Talk has chewed up and spit out its first editor. George Hodgman, who quit his job as deputy editor of Vanity Fair back in February because he wanted to write more and edit less (O.K., and he’d just turned 40 and started thinking about these things) joined Talk in March. He was supposed to work in the office three days a week for the magazine and its synergistic book imprint. At the time, Talk ‘s executive editor David Kuhn told the New York Post that Mr. Hodgman was going to be in charge of acquiring and editing book excerpts for the magazine. A collegiate-sounding job–and not at all what he ended up doing once the frenzy of Talk ‘s startup began. “I was going to edit and write,” said Mr. Hodgman, calling from Fire Island, where he’s retreated (“and I’m not coming back until Labor Day,” he declared). He quit right after the first issue came out. “I did the 24-hour, seven-day thing at Vanity Fair , and I didn’t want to fall back to that,” he said. Instead of quietly culling book excerpts, he ended up knee deep in the muck of trying to get Lucinda Franks’ Hillary Clinton piece out, splitting the editing chores with perfectionist Tina Brown, and working on the “The Last Safari,” an account of the tourists in Africa who were captured by Hutu rebels early this year. ( Talk ‘s parent company, Miramax Films, announced on Aug. 17 a successful completion of a synergy for that piece, which has been optioned by–Miramax!)
Mr. Hodgman wrote a piece on Jerry Hall for Harper’s Bazaar in August and wants to write more, including for Talk , he said.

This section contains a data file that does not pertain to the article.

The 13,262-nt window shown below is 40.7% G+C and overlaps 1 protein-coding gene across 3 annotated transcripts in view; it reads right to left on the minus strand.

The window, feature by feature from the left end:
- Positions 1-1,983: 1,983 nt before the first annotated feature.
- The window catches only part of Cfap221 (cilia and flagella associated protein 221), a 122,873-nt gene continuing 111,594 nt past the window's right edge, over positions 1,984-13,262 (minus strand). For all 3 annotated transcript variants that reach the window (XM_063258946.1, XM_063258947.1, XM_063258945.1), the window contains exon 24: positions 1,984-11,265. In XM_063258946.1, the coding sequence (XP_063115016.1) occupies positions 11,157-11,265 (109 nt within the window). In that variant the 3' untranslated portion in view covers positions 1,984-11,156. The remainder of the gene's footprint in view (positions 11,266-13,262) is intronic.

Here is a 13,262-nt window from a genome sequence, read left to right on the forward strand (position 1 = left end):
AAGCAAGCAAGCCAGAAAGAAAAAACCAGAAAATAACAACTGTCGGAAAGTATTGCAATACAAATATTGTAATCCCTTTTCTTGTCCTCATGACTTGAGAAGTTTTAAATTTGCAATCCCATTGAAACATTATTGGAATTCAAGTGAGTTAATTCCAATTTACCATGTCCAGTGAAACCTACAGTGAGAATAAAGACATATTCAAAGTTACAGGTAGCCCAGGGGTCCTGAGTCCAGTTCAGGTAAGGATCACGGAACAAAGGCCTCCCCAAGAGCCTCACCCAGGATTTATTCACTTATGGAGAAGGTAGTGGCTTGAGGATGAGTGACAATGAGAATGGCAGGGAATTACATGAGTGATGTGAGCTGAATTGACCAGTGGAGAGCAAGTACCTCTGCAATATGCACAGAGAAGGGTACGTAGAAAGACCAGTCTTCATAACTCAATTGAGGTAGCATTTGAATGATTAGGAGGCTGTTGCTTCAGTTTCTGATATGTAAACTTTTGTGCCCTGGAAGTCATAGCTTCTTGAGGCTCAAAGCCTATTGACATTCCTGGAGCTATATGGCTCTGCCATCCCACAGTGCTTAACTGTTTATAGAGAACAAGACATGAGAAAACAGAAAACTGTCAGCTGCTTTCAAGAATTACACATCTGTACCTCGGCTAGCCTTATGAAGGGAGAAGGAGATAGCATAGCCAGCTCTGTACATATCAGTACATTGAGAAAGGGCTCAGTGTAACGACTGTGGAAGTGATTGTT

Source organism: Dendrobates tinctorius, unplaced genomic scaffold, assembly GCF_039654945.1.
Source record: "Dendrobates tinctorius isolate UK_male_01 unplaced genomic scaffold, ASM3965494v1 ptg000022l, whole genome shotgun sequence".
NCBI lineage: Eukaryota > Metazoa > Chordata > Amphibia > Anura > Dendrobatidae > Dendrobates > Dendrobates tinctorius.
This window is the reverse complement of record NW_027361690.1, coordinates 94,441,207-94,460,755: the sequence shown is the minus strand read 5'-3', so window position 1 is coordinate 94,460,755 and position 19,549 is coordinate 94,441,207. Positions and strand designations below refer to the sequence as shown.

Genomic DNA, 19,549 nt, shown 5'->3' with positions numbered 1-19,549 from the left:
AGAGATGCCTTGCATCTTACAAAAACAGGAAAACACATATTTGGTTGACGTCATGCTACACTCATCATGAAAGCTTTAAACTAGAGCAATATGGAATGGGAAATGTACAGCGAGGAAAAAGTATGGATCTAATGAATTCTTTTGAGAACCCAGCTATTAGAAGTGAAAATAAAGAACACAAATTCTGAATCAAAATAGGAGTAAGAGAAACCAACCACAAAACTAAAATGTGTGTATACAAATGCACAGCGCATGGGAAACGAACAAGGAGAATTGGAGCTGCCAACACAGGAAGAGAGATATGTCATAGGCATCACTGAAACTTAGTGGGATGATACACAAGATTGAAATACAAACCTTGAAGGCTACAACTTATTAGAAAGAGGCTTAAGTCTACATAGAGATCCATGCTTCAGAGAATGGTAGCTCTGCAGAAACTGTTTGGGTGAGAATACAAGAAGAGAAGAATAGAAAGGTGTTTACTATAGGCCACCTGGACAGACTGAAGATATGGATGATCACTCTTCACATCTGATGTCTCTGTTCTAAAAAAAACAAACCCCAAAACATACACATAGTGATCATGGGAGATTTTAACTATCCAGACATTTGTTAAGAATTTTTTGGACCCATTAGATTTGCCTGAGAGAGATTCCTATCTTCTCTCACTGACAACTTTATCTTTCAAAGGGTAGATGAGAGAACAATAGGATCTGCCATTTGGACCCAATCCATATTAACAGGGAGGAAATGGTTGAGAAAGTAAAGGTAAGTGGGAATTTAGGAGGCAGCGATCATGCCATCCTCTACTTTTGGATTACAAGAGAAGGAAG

Although the future of Netbook , Jann Wenner’s proposed Internet-flavored magazine, is up in the air, progress continues at Wenner Media. Rolling Stone this month has hired two of the big-name editors who lost their jobs in the bloody masthead coups of the last few years. Bill Tonelli joins the masthead as an assistant managing editor. He spent eight years at Esquire before being bounced by David Granger two years ago in June, then was at Spin for a year and a half as editor-at-large before quitting when Michael Hirschorn was canned. He’s now tied for third place on Rolling Stone ‘s masthead after Mr. Wenner and managing editor Bob Love. “I’m going to be assigning non-showbiz features,” he said. He was hired after senior editor Danielle Mattoon left for Talk earlier this summer. The second hire was Craig Marks, Spin ‘s former executive editor, who left with Mr. Hirschorn. Mr. Marks said he has not been gainfully employed since. At Rolling Stone , he’s a contributing editor who’s been assigned to create a special year-end issue, which he described as “a 20th-century retrospective with a millennial twist!” Meanwhile, Mr. Wenner is back from a two-week safari, so employees have been instructed to clean up their desks.